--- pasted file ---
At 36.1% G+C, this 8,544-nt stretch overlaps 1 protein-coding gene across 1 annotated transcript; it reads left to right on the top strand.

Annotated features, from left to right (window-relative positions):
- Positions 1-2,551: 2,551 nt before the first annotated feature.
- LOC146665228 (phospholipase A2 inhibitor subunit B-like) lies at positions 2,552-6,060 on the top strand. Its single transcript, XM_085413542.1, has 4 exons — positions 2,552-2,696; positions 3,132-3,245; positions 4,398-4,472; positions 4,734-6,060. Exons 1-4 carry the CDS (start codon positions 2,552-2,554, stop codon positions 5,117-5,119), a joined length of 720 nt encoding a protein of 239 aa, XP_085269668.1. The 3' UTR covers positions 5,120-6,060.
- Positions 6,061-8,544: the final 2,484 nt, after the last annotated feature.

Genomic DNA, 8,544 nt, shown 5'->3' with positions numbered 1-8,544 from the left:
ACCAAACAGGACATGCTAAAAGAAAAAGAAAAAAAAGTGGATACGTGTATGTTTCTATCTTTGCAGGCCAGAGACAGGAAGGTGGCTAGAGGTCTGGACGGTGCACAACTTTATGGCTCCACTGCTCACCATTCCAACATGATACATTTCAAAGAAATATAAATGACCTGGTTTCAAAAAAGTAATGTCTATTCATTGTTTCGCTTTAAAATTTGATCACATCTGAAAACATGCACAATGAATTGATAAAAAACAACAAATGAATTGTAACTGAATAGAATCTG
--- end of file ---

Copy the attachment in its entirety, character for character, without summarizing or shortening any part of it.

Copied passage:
At 36.1% G+C, this 8,544-nt stretch overlaps 1 protein-coding gene across 1 annotated transcript; it reads left to right on the top strand.

Annotated features, from left to right (window-relative positions):
- Positions 1-2,551: 2,551 nt before the first annotated feature.
- LOC146665228 (phospholipase A2 inhibitor subunit B-like) lies at positions 2,552-6,060 on the top strand. Its single transcript, XM_085413542.1, has 4 exons — positions 2,552-2,696; positions 3,132-3,245; positions 4,398-4,472; positions 4,734-6,060. Exons 1-4 carry the CDS (start codon positions 2,552-2,554, stop codon positions 5,117-5,119), a joined length of 720 nt encoding a protein of 239 aa, XP_085269668.1. The 3' UTR covers positions 5,120-6,060.
- Positions 6,061-8,544: the final 2,484 nt, after the last annotated feature.

Genomic DNA, 8,544 nt, shown 5'->3' with positions numbered 1-8,544 from the left:
ACCAAACAGGACATGCTAAAAGAAAAAGAAAAAAAAGTGGATACGTGTATGTTTCTATCTTTGCAGGCCAGAGACAGGAAGGTGGCTAGAGGTCTGGACGGTGCACAACTTTATGGCTCCACTGCTCACCATTCCAACATGATACATTTCAAAGAAATATAAATGACCTGGTTTCAAAAAAGTAATGTCTATTCATTGTTTCGCTTTAAAATTTGATCACATCTGAAAACATGCACAATGAATTGATAAAAAACAACAAATGAATTGTAACTGAATAGAATCTG